Can flatmates share insurance?
You and your flatmate are already sharing a space and certain belongings – so why not share insurance as well?
But according to Marius Steyn, personal lines underwriting manager at Santam, if you don’t have a binding relationship with your flatmate, you will have to buy your own insurance.
You and your flatmate can insure your belongings separately through home contents insurance. This is the perfect cover for people who are renting. It covers the cost of replacing or repairing your belongings in case they get stolen, damaged, or destroyed by fire, floods, storms, or explosions.
The insurance covers anything inside your house, such as furniture, appliances, and clothing. However, it doesn’t cover items that you carry with you, like jewellery and laptops, even though you’ll find them in your house. For those items, you can try all-risk insurance, which covers the items you travel with or take out of your home.
According to Wynand van Vuuren, spokesperson for King Price, there’s a comprehensive home contents insurance that lets you cover the belongings of the people you live with.
When you insure these belongings, you must think about how much it would cost to replace them. When you calculate this, you must not just think about the price you bought them for, but what it will cost to have it replaced. Also, take into account factors such as inflation.
Bertus Visser, chief executive of distribution at PSG Insure, says that your insurer may suggest a minimum sum insured based on the details you provide but if this figure is not sufficient, you could ask to have it increased.
Visser suggests that you keep an inventory list of everything that you own. According to him, some insurance brokers allow you to order a survey of all your household contents that can be covered under their home contents insurance policy.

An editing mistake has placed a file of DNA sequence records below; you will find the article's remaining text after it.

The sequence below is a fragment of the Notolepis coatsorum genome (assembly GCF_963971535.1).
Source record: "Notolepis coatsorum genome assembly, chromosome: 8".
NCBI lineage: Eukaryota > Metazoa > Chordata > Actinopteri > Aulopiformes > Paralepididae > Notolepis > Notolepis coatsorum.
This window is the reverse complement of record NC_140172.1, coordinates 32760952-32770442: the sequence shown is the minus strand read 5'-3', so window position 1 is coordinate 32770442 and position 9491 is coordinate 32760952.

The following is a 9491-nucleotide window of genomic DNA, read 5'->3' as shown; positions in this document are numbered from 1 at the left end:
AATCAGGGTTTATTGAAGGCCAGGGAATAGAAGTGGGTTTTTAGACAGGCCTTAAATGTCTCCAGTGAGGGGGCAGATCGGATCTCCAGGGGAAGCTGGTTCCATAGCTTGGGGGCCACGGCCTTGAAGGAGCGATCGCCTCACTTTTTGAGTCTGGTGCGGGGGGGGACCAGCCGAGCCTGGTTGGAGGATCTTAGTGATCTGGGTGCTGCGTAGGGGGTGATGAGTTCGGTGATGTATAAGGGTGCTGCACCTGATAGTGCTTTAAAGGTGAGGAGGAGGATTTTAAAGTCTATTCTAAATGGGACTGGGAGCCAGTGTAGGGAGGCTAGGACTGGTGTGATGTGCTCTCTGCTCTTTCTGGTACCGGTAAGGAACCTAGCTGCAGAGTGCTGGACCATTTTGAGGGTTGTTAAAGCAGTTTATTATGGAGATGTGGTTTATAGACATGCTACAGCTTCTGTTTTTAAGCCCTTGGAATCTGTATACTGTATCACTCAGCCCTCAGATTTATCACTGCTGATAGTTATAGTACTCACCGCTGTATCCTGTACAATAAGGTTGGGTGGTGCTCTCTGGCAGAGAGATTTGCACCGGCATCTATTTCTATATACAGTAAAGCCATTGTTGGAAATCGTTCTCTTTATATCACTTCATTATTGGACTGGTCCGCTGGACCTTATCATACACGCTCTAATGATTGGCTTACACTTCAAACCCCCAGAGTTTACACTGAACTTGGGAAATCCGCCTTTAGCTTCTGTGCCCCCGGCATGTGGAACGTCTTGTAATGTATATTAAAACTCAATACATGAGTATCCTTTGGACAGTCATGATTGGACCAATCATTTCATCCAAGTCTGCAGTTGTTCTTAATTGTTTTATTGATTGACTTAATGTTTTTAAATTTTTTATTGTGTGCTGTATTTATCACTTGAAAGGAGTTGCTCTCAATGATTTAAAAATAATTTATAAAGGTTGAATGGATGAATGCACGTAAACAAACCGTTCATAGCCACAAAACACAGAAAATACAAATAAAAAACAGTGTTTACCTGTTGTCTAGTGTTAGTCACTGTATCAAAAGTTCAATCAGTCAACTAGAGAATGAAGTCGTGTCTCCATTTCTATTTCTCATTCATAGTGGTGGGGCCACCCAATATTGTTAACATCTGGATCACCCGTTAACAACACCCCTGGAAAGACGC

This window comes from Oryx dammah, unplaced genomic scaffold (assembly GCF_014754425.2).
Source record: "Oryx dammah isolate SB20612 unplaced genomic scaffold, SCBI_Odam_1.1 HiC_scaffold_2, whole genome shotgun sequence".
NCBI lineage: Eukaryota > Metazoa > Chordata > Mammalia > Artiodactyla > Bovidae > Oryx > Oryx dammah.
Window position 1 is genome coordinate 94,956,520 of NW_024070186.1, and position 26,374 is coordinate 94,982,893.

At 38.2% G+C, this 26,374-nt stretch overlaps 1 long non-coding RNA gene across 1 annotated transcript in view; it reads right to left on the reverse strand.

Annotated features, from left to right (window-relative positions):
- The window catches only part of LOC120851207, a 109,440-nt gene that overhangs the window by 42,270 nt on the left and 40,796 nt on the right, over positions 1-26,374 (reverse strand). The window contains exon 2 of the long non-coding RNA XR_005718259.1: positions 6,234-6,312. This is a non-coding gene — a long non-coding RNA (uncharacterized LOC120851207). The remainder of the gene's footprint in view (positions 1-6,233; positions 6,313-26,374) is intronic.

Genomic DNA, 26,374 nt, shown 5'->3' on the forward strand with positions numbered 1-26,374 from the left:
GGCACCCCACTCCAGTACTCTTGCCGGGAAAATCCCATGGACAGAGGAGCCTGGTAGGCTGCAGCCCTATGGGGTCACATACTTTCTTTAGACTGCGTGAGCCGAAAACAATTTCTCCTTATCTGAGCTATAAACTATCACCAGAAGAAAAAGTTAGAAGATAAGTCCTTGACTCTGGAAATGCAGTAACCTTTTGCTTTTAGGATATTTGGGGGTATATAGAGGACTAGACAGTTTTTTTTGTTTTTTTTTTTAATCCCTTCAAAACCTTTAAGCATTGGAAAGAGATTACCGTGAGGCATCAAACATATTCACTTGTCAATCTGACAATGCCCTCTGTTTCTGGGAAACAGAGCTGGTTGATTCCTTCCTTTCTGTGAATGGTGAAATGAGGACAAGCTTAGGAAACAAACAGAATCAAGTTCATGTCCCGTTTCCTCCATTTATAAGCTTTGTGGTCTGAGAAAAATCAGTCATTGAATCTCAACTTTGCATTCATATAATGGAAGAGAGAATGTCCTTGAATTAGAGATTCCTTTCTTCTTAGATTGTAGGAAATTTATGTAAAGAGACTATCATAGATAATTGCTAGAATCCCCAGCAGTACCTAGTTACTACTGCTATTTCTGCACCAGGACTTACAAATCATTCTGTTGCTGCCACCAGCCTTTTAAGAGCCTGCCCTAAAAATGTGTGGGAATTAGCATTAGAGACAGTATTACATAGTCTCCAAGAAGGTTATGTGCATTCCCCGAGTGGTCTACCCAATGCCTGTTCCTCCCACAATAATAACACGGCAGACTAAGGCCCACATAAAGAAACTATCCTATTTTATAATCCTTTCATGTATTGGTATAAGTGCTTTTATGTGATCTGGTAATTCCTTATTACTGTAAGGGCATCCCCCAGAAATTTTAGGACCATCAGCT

“Having an inventory of your home contents will help you enormously in the event of any claim and can help to prevent you from underinsuring any items,” he says.
Some people would have their possessions insured by different companies to prevent underinsurance, but is that possible?
According to Steyn, you and your flatmate can purchase insurance from different insurers and insure each other’s items, but that would boil down to contribution in the case of damage or loss. Contribution by each insurer, in relation to the risk exposure, will apply.
Steyn suggests that you notify your insurers if you’re going to have more than one cover for your belongings. Failure to do so is considered fraud.
If you are not sure about what items to insure, ask your insurer for guidance. Remember to keep updating your insurance policy.
This article has been prepared for information purposes only and it does not constitute legal, financial, or medical advice. The publication, journalist, and companies or individuals providing commentary cannot be held liable in any way. Readers are advised to seek legal, financial, or medical advice where appropriate.